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Laughter Out of Place: Race, Class, Violence, and Sexuality in a Rio Shantytown

3.93  ·  Rating Details  ·  190 Ratings  ·  13 Reviews
Donna M. Goldstein challenges much of what we think we know about the "culture of poverty." Drawing on more than a decade of experience in Brazil, Goldstein provides an intimate portrait of everyday life among the women of the favelas, or urban shantytowns. These women have created absurdist and black-humor storytelling practices in the face of trauma and tragedy. Goldstei ...more
Paperback, 378 pages
Published November 27th 2003 by University of California Press (first published October 28th 2003)
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May 02, 2012 Jill rated it liked it
Three and a half stars for what I consider to be the best piece of ethnographic writing I've read so far. There were several aspects of this book that I think set it apart from the other ethnographic works I've read to date. For one thing, Goldstein presented the clearest articulation of the value of ethnography, something I've been grappling with for a few months now. I understand intellectually the value that ethnography can bring, by giving a finer-grained texture to our understanding of issu ...more
Jan 07, 2011 Michaelanne rated it it was amazing
Amazing ethnography. Goldstein smoothly blends her role as researcher, anthropologist, and friend in this book. This book is extremely relevant to anthropology and sociology scholars, but no matter your background, this is an insightful and moving read.
Aug 20, 2013 Patrick rated it liked it
Shelves: latin-america
Great ethnography. Really great blend of theory and on the ground observation. Read this book then go re-watch City of God. You'll appreciate both so much more.
Michael Andersen-Andrade
Oct 19, 2009 Michael Andersen-Andrade rated it it was amazing
A brilliant and fascinating study of the psychological adaptations to poverty, violence, race and class in a Rio favela.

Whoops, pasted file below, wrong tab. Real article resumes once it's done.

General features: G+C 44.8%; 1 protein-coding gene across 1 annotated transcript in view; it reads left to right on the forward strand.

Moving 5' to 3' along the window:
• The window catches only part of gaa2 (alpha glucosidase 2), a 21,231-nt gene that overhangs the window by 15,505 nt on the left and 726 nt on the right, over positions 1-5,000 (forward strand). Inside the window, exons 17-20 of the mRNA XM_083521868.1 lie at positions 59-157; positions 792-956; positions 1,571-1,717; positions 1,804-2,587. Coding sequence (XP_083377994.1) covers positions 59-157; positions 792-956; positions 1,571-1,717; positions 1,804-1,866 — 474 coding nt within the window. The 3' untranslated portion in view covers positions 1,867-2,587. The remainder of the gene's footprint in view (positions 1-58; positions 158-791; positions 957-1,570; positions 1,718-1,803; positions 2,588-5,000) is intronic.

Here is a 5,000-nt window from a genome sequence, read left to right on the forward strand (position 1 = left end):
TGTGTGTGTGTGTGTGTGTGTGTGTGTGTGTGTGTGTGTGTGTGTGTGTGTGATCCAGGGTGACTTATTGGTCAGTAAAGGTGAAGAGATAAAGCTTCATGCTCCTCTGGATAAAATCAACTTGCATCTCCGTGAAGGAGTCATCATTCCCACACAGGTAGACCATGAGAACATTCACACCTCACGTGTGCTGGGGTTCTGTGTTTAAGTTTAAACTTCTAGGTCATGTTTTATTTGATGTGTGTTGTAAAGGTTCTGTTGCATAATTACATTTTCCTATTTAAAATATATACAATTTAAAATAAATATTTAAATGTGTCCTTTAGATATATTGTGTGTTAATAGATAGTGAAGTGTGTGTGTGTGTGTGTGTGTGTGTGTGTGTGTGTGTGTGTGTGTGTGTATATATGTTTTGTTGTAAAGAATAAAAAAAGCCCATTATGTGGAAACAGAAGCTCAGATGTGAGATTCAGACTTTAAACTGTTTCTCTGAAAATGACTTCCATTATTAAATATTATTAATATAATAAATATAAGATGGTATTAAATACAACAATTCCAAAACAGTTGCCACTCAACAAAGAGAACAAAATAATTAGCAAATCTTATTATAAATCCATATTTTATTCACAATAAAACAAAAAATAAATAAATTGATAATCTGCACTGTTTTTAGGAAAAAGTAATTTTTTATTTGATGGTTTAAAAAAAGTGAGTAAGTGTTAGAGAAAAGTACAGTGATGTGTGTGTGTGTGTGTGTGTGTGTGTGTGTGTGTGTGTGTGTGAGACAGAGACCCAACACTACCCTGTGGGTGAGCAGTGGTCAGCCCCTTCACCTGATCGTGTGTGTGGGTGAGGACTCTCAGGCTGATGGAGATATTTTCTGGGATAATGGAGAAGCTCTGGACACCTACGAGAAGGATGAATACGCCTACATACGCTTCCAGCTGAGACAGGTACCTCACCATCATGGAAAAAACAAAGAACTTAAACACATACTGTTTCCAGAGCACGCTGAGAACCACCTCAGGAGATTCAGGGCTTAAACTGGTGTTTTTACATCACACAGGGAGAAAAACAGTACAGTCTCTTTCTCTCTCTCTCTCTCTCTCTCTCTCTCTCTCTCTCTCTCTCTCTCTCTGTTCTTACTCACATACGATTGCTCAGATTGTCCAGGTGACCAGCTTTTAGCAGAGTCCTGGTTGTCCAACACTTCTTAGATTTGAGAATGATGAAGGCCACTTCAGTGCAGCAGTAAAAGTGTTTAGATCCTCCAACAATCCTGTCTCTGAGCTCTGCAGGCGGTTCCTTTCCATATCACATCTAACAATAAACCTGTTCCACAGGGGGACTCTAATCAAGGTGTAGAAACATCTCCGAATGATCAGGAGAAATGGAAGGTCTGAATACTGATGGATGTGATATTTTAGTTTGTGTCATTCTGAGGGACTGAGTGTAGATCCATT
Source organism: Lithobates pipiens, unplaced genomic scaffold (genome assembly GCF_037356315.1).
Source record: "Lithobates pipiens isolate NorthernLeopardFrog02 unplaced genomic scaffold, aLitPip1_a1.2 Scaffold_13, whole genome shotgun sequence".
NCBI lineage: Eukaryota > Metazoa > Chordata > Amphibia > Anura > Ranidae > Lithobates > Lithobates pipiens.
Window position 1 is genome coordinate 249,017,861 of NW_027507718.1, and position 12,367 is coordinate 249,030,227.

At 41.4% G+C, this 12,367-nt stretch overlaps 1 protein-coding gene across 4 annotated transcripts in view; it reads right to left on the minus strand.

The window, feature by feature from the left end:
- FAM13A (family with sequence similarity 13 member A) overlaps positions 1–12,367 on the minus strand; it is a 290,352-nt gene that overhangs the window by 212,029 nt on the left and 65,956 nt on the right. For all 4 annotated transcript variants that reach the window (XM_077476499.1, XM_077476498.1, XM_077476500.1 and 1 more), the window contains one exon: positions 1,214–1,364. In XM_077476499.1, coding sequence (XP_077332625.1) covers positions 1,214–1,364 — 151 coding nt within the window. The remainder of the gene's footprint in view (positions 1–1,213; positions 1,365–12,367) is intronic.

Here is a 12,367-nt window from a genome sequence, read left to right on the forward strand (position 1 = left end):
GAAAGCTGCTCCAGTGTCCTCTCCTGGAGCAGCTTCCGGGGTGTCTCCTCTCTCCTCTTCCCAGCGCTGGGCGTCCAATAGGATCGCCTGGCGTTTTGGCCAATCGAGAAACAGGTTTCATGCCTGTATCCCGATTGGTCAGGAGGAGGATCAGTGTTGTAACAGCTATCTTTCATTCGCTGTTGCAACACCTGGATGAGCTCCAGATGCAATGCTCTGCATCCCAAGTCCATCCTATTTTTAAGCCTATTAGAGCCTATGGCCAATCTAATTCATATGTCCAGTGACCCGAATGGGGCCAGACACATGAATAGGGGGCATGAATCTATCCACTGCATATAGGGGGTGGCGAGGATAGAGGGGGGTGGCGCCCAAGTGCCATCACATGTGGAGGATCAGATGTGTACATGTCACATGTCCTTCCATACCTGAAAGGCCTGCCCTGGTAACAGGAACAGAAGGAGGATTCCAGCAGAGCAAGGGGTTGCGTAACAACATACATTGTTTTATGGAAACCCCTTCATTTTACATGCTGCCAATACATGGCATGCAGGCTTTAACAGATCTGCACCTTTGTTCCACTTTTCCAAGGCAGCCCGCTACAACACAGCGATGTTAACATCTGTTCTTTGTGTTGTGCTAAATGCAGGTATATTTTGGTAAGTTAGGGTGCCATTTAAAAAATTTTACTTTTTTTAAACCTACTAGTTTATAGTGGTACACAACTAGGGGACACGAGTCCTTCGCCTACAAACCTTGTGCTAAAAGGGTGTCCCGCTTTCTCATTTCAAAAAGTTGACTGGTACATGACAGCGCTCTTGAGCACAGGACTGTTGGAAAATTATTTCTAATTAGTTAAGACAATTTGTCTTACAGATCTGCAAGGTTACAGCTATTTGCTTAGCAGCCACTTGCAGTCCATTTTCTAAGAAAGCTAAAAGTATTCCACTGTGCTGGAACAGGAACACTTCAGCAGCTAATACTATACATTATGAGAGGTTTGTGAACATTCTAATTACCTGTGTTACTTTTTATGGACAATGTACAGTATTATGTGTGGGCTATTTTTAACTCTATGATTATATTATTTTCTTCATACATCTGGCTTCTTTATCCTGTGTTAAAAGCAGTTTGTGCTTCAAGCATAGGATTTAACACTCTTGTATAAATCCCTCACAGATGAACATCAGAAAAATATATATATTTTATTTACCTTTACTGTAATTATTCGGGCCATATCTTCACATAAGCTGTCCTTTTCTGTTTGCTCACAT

I had to write a review of this for class - may as well post it up here as well:

In Laughter out of Place Donna Goldstein explores the variety of challenges faced by residents of Rio de Janeiro favelas and describes the black humour that, she argues, is a common response. Goldstein’s primary focus is on a favela resident pseudonymised as “Glória,” her extended family and friends and on the humorous stories they tell about their often traumatic circumstances. These stories are often in what I wou
Dec 05, 2014 Victoria rated it liked it
Pretty easy read. Read this for one of my anthro classes. While it's good that she is illuminating readers on what is happening in Brazil, it is interesting that the cost is pretty pricey, and it does not offer solutions on how to combat the situation.
Apr 01, 2012 Rachel rated it really liked it
Really interesting read about extreme poverty. Looks at the laughter at rape and death as the most confusing aspect of the favela. Humor does not mean rape is any less devastating, it is used as an act of insubordination to fight back in a small way.
Feb 28, 2012 kayla** rated it liked it
The stories are interesting, but the politics are sometimes quite dry. Overall, an interesting ethnography, but not something I would really read for the just the sake of reading.
Rebecca Jean
Dec 11, 2014 Rebecca Jean rated it really liked it
Shelves: ethnographies
One of the best ethnographic work I have ever read. I learned a lot and at the same time I was almost always intrigued!
Melodie Malfa
repetitive, lengthy. great concepts, little source material.
Kaleena Menke
May 03, 2009 Kaleena Menke rated it it was amazing
super tough read for me, but I loved it all and learned so much!
Sam Grace
Mar 17, 2011 Sam Grace marked it as to-read
Recommended to Sam by: Joanna Mishtal from H-MEDANTHRO ethnography recs
Received the Margaret Mead award in 2005
Jason Williams
May 18, 2008 Jason Williams rated it it was amazing
Probably one of the saddest books ever.
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